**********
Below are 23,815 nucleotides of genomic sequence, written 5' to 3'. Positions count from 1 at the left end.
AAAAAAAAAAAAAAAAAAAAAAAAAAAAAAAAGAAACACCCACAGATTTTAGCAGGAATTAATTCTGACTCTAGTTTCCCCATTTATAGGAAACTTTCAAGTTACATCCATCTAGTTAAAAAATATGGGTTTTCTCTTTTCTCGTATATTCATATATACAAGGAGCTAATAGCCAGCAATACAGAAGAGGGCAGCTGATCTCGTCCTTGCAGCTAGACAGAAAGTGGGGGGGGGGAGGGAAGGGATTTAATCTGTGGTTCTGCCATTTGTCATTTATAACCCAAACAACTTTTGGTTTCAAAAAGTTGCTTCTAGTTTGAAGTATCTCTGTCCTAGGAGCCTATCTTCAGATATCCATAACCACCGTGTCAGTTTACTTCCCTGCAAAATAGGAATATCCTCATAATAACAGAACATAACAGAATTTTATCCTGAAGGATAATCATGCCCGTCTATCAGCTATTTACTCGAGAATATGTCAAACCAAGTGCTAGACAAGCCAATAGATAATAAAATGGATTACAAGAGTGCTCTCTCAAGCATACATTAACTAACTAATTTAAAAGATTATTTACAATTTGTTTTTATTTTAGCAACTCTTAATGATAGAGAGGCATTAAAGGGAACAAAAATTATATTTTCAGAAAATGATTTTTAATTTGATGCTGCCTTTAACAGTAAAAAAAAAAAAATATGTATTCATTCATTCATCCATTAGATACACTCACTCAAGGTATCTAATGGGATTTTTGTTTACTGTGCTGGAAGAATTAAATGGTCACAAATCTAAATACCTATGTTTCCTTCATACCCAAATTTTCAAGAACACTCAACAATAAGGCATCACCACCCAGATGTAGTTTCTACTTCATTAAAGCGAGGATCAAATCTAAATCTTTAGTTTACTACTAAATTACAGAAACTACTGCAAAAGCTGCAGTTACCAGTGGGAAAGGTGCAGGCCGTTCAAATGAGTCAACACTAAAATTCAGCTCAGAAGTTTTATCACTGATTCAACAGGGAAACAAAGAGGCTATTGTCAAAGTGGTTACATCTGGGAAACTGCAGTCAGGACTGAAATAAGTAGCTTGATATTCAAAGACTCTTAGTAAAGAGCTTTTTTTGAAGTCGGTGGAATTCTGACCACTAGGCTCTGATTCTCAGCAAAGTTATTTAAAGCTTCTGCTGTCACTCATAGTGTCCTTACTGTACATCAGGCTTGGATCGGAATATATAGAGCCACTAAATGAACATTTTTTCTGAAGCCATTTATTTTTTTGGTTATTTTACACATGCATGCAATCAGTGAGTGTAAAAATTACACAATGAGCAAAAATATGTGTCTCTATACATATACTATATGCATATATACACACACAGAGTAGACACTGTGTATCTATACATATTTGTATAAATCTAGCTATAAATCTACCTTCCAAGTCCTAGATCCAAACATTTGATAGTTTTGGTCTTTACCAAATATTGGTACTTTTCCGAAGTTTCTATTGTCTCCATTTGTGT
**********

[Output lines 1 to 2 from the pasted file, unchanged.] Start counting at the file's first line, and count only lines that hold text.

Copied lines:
Below are 23,815 nucleotides of genomic sequence, written 5' to 3'. Positions count from 1 at the left end.
AAAAAAAAAAAAAAAAAAAAAAAAAAAAAAAAGAAACACCCACAGATTTTAGCAGGAATTAATTCTGACTCTAGTTTCCCCATTTATAGGAAACTTTCAAGTTACATCCATCTAGTTAAAAAATATGGGTTTTCTCTTTTCTCGTATATTCATATATACAAGGAGCTAATAGCCAGCAATACAGAAGAGGGCAGCTGATCTCGTCCTTGCAGCTAGACAGAAAGTGGGGGGGGGGAGGGAAGGGATTTAATCTGTGGTTCTGCCATTTGTCATTTATAACCCAAACAACTTTTGGTTTCAAAAAGTTGCTTCTAGTTTGAAGTATCTCTGTCCTAGGAGCCTATCTTCAGATATCCATAACCACCGTGTCAGTTTACTTCCCTGCAAAATAGGAATATCCTCATAATAACAGAACATAACAGAATTTTATCCTGAAGGATAATCATGCCCGTCTATCAGCTATTTACTCGAGAATATGTCAAACCAAGTGCTAGACAAGCCAATAGATAATAAAATGGATTACAAGAGTGCTCTCTCAAGCATACATTAACTAACTAATTTAAAAGATTATTTACAATTTGTTTTTATTTTAGCAACTCTTAATGATAGAGAGGCATTAAAGGGAACAAAAATTATATTTTCAGAAAATGATTTTTAATTTGATGCTGCCTTTAACAGTAAAAAAAAAAAAATATGTATTCATTCATTCATCCATTAGATACACTCACTCAAGGTATCTAATGGGATTTTTGTTTACTGTGCTGGAAGAATTAAATGGTCACAAATCTAAATACCTATGTTTCCTTCATACCCAAATTTTCAAGAACACTCAACAATAAGGCATCACCACCCAGATGTAGTTTCTACTTCATTAAAGCGAGGATCAAATCTAAATCTTTAGTTTACTACTAAATTACAGAAACTACTGCAAAAGCTGCAGTTACCAGTGGGAAAGGTGCAGGCCGTTCAAATGAGTCAACACTAAAATTCAGCTCAGAAGTTTTATCACTGATTCAACAGGGAAACAAAGAGGCTATTGTCAAAGTGGTTACATCTGGGAAACTGCAGTCAGGACTGAAATAAGTAGCTTGATATTCAAAGACTCTTAGTAAAGAGCTTTTTTTGAAGTCGGTGGAATTCTGACCACTAGGCTCTGATTCTCAGCAAAGTTATTTAAAGCTTCTGCTGTCACTCATAGTGTCCTTACTGTACATCAGGCTTGGATCGGAATATATAGAGCCACTAAATGAACATTTTTTCTGAAGCCATTTATTTTTTTGGTTATTTTACACATGCATGCAATCAGTGAGTGTAAAAATTACACAATGAGCAAAAATATGTGTCTCTATACATATACTATATGCATATATACACACACAGAGTAGACACTGTGTATCTATACATATTTGTATAAATCTAGCTATAAATCTACCTTCCAAGTCCTAGATCCAAACATTTGATAGTTTTGGTCTTTACCAAATATTGGTACTTTTCCGAAGTTTCTATTGTCTCCATTTGTGT